Electronics > FPGA

Lattice has silently removed free iCEcube2 license and now charging $471

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ErikSwan:
Hi everyone,

This is my first post here but I wanted to make you guys aware of this and hopefully apply some community pressure to Lattice to reverse this decision.

In short, Lattice has removed the free license for iCEcube2 (used for developing for the iCE40 line of FPGAs) and is now charging $471.31 for a one year license and $353.15 to renew each additional year:
https://alchitry.com/news/icecube2-no-longer-free/  |O

This is probably chump change for a company that is using the iCE40 line in a shipping product, but it's a huge blow for the hobbyist and student community where iCE40 development boards were some of the most simple and affordable development boards you could get for learning about FPGAs.

Personally, I had just purchased Russell Merrick's book "Getting Started with FPGAs" and his nandland Go board for a family member who was interested in learning about FPGAs and digital design, only to find out that there's no way to follow the projects in the book and develop for the board using the official toolchain without paying $471.31 for an iCEcube2 license.

Unfortunately, it seems like Lattice has a history of this (1, 2), so my hopes for them reversing this change are not high.

But I would ask that if you are willing, please send an email to general_inquiries@latticesemi.com to express your disappointment about this decision and explain how this change destroys the ecosystem of beginner development boards and books based around the iCE40 line.

Perhaps if Lattice gets enough negative feedback they will reverse the decision or at least make an free license option available for students and individuals.


EDIT: I'm not sure when Lattice made this change as I never received a direct reply from them, but as of May 4, 2024, it appears like Lattice has added a "Makers Community" license option to the iCEcube2 page which pretty much restores the free license option for everyone but established commercial companies:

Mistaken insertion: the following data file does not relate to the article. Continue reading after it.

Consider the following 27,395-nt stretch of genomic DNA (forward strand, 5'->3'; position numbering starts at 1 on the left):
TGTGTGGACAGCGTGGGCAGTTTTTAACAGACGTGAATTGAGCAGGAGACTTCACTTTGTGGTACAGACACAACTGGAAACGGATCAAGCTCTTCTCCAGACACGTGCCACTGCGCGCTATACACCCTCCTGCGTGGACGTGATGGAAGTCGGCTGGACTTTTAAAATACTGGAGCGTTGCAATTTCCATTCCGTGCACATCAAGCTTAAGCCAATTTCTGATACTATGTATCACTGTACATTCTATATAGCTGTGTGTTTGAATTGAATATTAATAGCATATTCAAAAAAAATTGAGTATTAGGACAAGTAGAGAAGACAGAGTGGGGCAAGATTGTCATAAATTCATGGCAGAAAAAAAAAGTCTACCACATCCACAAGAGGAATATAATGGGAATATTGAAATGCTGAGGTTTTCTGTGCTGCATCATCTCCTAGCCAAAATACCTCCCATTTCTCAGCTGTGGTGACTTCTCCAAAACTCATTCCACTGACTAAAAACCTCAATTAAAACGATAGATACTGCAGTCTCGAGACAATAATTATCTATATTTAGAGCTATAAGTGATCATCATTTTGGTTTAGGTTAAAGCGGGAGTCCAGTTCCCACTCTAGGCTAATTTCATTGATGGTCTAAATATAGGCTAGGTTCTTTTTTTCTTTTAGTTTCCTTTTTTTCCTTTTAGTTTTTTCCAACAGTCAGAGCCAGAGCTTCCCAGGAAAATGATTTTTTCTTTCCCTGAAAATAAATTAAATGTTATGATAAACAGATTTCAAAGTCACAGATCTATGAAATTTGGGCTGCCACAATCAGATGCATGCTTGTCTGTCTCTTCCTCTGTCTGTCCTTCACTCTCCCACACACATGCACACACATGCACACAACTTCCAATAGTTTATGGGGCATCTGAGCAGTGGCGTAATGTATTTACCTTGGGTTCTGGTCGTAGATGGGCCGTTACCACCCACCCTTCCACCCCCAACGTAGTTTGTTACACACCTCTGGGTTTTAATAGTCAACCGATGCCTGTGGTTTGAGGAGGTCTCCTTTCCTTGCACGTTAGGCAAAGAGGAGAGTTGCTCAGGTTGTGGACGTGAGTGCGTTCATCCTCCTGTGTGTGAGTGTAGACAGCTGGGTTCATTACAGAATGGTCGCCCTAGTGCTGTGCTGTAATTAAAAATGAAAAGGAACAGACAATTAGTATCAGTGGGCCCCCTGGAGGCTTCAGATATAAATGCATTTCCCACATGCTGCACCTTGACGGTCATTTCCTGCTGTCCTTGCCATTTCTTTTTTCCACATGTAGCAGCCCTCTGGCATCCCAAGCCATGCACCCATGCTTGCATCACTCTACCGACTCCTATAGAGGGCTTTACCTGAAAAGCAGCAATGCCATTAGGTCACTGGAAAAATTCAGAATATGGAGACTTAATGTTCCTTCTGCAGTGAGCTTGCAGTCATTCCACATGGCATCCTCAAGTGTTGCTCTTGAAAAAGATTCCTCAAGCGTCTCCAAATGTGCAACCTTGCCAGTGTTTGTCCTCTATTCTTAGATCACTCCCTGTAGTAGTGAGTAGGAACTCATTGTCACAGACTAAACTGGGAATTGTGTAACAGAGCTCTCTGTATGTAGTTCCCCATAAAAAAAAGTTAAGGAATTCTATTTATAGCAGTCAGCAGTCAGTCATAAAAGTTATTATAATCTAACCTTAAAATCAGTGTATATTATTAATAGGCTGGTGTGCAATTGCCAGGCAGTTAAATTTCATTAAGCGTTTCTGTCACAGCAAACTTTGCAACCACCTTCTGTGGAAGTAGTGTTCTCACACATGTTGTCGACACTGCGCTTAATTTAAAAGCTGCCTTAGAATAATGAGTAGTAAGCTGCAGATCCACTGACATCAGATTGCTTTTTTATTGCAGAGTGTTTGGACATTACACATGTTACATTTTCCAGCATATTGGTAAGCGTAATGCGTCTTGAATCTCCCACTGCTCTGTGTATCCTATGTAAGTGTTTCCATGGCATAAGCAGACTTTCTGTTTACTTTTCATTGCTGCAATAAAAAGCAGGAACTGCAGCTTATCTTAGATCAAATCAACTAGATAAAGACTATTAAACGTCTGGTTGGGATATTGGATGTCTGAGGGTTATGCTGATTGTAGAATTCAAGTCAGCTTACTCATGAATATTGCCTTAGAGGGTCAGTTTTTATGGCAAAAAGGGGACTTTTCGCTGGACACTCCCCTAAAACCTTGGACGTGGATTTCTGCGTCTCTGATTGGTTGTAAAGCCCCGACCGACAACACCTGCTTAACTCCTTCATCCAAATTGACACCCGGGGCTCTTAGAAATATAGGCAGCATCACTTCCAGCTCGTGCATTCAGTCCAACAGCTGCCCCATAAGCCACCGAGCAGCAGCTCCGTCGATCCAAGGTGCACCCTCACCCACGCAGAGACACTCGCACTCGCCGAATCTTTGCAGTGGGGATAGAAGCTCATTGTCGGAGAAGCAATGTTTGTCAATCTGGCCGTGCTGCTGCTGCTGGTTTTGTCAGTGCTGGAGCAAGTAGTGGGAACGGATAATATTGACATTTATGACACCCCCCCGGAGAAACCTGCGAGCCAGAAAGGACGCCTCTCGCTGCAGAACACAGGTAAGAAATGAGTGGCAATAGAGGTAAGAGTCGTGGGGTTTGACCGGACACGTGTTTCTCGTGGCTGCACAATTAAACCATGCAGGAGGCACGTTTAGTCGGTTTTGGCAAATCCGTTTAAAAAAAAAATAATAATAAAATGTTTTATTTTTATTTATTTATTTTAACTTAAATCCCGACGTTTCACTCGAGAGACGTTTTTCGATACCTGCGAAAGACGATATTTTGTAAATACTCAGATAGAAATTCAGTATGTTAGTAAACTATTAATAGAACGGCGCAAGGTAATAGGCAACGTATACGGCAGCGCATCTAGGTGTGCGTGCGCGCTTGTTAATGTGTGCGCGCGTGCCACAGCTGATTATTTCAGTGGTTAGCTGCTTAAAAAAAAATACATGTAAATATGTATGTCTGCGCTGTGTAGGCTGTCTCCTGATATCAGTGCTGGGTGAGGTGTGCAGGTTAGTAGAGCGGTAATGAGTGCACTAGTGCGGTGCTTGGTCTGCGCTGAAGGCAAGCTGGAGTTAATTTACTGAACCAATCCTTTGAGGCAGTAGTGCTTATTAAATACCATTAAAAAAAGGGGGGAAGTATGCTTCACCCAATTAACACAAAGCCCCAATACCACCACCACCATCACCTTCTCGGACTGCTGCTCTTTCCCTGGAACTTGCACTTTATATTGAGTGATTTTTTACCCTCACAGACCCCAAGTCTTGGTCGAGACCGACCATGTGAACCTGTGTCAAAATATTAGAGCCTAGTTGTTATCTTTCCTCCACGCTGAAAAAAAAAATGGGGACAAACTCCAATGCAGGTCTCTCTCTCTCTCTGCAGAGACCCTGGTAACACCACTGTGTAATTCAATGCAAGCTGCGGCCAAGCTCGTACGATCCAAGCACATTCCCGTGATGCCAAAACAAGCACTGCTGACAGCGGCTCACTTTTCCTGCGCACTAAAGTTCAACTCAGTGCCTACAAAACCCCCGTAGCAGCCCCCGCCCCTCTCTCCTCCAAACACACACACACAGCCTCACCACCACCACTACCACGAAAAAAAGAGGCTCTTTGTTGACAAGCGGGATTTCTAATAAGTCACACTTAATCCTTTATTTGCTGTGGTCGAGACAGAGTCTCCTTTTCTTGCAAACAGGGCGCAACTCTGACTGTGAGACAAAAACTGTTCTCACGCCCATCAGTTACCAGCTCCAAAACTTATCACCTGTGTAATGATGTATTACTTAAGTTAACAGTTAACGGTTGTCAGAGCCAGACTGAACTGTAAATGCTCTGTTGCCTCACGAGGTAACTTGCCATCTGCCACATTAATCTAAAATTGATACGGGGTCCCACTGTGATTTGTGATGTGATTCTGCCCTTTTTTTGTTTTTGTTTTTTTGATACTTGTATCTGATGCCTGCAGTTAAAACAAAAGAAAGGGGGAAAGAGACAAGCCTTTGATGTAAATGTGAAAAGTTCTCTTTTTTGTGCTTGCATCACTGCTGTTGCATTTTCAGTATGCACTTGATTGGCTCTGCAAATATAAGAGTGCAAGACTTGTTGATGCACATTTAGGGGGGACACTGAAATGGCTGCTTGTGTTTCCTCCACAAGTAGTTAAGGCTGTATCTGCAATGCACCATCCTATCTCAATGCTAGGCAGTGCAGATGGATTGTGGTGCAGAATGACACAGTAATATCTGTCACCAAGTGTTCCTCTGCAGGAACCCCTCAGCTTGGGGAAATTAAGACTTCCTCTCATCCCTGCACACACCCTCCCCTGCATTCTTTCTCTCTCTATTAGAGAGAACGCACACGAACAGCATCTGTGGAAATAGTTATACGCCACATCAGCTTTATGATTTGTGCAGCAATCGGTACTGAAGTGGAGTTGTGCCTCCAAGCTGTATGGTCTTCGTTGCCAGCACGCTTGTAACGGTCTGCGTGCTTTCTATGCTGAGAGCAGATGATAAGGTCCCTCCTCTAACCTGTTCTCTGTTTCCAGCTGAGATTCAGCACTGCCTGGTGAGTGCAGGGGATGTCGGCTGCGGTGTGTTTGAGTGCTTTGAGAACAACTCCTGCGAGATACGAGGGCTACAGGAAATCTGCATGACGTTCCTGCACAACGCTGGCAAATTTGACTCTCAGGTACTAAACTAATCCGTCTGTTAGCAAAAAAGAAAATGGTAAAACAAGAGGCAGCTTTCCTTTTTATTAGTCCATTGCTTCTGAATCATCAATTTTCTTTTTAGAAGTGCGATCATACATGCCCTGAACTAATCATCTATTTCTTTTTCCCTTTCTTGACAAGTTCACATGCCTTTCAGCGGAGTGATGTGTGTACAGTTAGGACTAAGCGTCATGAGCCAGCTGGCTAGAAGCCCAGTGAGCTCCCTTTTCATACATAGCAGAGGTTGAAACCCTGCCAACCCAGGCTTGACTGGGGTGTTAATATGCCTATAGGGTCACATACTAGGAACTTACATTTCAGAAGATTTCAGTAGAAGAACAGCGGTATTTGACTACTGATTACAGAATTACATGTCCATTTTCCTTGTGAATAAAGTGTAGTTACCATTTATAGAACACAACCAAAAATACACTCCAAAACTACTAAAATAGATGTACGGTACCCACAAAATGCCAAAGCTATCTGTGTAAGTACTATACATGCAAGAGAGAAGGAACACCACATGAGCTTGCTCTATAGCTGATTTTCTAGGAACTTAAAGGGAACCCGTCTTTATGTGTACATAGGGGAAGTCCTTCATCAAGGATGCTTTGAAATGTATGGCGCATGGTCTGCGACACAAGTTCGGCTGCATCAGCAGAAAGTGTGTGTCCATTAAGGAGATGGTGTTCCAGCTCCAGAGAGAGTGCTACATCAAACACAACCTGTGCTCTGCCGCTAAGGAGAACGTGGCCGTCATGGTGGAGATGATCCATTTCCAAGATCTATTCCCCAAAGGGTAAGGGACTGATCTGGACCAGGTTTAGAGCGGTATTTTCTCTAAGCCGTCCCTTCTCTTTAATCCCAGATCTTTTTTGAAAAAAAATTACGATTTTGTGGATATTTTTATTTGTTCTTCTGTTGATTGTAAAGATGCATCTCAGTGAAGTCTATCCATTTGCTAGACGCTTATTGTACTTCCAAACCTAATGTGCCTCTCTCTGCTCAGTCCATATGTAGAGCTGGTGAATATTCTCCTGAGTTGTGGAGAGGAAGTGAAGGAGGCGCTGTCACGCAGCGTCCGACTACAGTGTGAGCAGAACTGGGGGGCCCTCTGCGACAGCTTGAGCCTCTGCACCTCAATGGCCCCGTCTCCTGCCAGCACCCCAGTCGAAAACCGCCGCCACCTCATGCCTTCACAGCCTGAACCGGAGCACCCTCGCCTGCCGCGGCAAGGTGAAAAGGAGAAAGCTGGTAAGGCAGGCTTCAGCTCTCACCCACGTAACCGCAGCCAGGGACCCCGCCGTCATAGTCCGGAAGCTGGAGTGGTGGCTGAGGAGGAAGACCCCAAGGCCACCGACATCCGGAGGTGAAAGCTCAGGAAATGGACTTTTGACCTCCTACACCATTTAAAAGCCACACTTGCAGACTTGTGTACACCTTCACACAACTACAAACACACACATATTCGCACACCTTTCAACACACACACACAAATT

--- Quote ---iCEcube2 Makers Community
Lattice offers free licenses to hobbyists, enthusiasts, community educators & start-up companies. If this describes you, please contact us to register for a free iCEcube2 license with subject “New iCEcube2 License Request”.
--- End quote ---

This is exactly what I was asking for, so thank you for listening, Lattice!

amwales:
bugger, I received a couple of the ice40 dev boards for christmas a couple of years ago, after getting an led lighting up I put it away to play with at some later date, looks like it's going to be garbage now, such a shame :(

Andy Watson:
I thought the low-end Lattice FPGAs were supported by open-source software?
https://clifford.at/icestorm

Even Lattice acknolege the existence of open-source development boads:
https://www.latticesemi.com/en/Solutions/Solutions/SolutionsDetails01/CommunitySourced
perhaps that's why they pulled the plug on offering their own software for free.

ErikSwan:

--- Quote from: Andy Watson on April 19, 2024, 07:55:03 pm ---I thought the low-end Lattice FPGAs were supported by open-source software?

--- End quote ---

They are, but the tools are unofficial and not really suitable for beginners.

For one, the official GitHub project has only a single link in the README which goes to a broken URL. If you manage to find what seems to be the best reference page at the moment (never mind that it's on a website filled with gambling advertisements and SEO spam) you'll find that to use the toolchain you need to clone each tool's source from GitHub, build them from source, and work through the build errors and dependency hell on your choice of Linux or macOS (Windows not supported). Then if you get the tools built you'll need to consult the documentation of 3 or 4 different tools to figure out the right command line options to run synthesis, place and route, bitstream packing, and programming for your development board.

Not a huge deal for an experienced user with the time to figure it out and get everything up and running, but it's absolutely not a replacement for iCEcube2 for someone who just bought their first FPGA dev board and a "Getting started with FPGAs" book.

shabaz:
This is really disappointing news if this yearly charge applies.
The open source tools do not support VHDL as far as I'm aware, so that's not an option for some.

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